What Do You Mean You Haven't Read?

Galwegians suggests the best books to read during the coronavirus restrictions

Anna McCarthy, lead singer/songwriter with indie-rock band, Dott

15 Dogs by André Alexis

Dott

IF DOGS had human intellect, would they be as miserable as humans? This is the premise for 15 Dogs, a novel that I couldn’t put down, and one I still can’t stop thinking about.

Two gods, Hermes and Apollo, are drinking in a Toronto bar, arguing over whether humans are a hopeless lost-cause or not. They decide to give fifteen dogs in a nearby veterinary clinic the ‘gift’ of human intelligence and observe how they get on.

'An allegorical look at topics such as Love, Power, and Religion, seen from a refreshingly warped perspective'

Apollo reckons they will end up happier than humans. Hermes disagrees. Then the narrative switches to the dogs and follows their adventures, and misadventures in a dog-eat-dog existence.

As a dog-lover, I was intrigued to read this book, but maybe you’d be better off being indifferent to them. The story is philosophical and funny. At times, it is completely heart-breaking. One dog falls in love with language, and becomes a poet. Another learns English, which creates the ultimate bond between master and ‘man’s best friend’. This is an allegorical look at topics such as Love, Power, and Religion, seen from a refreshingly warped perspective.

I happened upon this book while living in Toronto. I read some of it sitting in High Park; the very place the dogs escape to as they figure out dominance and rank in their pack. Reading on a bench in High Park, and watching pet pups play happily and worry-free, I had to wonder…is it better to leave sleeping dogs lie?

Tommy Walsh, producer The Dirty Circus

Into The Wild by Jon Krakuer

Tommy Walsh

THIS IS a very popular non-fiction book about the adventures of Chris McCandless as he leaves high school and sets off on a path of self determination and independence.

He journeys to the ultimate frontiers for all adventures - Alaska. I was doing some travelling and had journeyed to Patagonia. I had been travelling by myself so the spirit of solo adventure echoed with me, as did the notion of surviving and challenging yourself in a totally new environment. It was very appealing to a young Mayo man!

'His final destination of Alaska, where he would have to become self-sufficient, was a challenge I would have relished'

The romantic notion of being a tramp with your pole and hanky and the boyhood devilment of running away from home was further enhanced for me with the author’s moniker of "Alexander Supertramp".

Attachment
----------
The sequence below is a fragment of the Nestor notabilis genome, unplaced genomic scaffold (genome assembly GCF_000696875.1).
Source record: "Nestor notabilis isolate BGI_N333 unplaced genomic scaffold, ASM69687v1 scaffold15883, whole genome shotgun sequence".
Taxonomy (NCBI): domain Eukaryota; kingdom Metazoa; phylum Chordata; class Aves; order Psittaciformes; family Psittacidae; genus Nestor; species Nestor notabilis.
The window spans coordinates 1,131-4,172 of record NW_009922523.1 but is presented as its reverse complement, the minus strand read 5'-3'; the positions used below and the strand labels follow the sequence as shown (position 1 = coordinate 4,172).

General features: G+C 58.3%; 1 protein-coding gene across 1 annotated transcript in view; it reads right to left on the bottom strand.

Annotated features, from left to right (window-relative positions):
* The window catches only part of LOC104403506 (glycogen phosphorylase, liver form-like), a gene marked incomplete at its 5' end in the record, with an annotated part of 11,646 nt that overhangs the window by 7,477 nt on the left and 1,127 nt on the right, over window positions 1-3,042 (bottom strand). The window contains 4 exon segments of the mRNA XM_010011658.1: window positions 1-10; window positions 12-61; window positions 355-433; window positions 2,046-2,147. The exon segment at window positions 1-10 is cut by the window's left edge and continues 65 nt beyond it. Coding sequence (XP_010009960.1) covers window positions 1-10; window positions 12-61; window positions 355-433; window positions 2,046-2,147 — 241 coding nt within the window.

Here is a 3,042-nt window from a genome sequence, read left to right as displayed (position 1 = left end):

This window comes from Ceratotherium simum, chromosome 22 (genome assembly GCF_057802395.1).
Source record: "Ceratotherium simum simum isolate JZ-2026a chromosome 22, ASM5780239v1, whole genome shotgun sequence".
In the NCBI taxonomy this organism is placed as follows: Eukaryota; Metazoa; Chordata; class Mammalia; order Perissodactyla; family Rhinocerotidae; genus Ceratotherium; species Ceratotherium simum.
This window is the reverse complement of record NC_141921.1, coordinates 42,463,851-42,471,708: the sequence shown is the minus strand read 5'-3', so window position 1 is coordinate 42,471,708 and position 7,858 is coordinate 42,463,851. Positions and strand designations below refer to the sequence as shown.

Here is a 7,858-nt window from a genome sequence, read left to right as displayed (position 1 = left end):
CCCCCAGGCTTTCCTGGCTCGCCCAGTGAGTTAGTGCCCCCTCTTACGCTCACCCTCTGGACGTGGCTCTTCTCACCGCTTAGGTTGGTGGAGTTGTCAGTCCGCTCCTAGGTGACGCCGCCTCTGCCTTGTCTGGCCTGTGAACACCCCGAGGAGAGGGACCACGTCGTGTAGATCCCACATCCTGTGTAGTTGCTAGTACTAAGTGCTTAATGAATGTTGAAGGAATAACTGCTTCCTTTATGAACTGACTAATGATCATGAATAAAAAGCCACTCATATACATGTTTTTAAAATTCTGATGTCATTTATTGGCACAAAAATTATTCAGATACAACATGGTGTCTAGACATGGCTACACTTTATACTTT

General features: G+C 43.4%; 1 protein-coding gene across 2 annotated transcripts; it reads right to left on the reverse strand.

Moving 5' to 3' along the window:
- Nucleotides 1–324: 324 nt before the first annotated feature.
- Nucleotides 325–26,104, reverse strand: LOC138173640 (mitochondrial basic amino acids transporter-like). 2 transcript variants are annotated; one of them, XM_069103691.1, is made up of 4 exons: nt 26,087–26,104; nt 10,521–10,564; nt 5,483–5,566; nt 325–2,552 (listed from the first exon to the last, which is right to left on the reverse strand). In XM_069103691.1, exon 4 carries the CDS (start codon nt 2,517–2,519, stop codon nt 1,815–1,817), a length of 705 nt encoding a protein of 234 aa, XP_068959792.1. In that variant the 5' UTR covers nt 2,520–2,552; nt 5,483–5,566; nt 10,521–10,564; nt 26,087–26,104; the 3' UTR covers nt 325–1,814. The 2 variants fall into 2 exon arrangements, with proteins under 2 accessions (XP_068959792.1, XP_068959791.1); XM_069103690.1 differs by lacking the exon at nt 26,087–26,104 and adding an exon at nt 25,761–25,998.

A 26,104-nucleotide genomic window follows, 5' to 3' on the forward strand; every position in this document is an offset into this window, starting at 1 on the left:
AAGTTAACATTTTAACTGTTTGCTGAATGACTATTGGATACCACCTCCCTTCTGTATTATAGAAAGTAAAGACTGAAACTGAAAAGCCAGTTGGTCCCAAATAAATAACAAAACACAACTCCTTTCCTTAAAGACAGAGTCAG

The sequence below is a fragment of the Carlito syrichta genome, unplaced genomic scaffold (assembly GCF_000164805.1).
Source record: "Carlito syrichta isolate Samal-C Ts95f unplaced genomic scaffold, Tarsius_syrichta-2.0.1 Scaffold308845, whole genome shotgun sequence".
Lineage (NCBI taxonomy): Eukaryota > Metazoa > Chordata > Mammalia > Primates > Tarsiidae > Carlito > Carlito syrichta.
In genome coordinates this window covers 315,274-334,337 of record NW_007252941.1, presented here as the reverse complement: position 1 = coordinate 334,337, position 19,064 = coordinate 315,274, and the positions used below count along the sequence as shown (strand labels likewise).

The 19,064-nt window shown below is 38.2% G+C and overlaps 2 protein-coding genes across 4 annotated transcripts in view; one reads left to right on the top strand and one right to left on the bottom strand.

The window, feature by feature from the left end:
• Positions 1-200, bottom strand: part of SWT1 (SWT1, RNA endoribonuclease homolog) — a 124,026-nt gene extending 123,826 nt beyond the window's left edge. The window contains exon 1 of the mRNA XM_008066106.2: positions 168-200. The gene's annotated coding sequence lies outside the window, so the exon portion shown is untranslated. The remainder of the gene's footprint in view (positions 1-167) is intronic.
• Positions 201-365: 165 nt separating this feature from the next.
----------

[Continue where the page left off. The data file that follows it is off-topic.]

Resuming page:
His final destination of Alaska, where he would have to become self-sufficient and learn to eat and scavenge from the land, was a challenge I would have relished coming as I do from an agricultural background, and I would have backed myself to survive and thrive alone on the land.

Steve Bennett, comedian

The Disaster Artist - My Life Inside the Room, The Greatest Bad Movie Ever Made by Greg Sestero & Tom Bissell

A TELL-ALL biography about the making of a 2003 ‘movie’ by Tommy Wisseau, a man who exemplifies the American dream like no other. The author, Greg Sestero, plays Mark in the film, of “Oh Hai Mark!” meme fame.

The book has two story lines running in alternate chapters. The A story is Greg’s account of the filmmaking process, and the B story is 19-year-old Greg’s account of moving to LA to become an actor and meeting an unusual man named Tommy Wiseau.

'I don’t mean to sound like a hipster snob, but the book was better'

For me, at first, the A storyline was far more compelling so I was rushing through Greg’s boring backstory to get back to juicy gossip from on set of one of the worst films ever made. From the revolving door of film crews, the mysterious source of finances, to the vampire part, there’s plenty of beautiful bizarreness here for film fans.

Over time, I became more and more engrossed in the B storyline, finding out about Greg and Tommy’s history. That’s the mark of a truly great book - writing which proves me wrong as it pulls me in.

If you’re a fan of The Room, you’ll really enjoy this book because it hangs some humanity on the gaudy spectacle that is the movie and Wiseau himself.

There was a movie adaptation of this book in 2017. I don’t mean to sound like a hipster snob, but the book was better, but if you’d prefer to watch a movie, boy do I have a recommendation for you…

 

Page generated in 0.0776 seconds.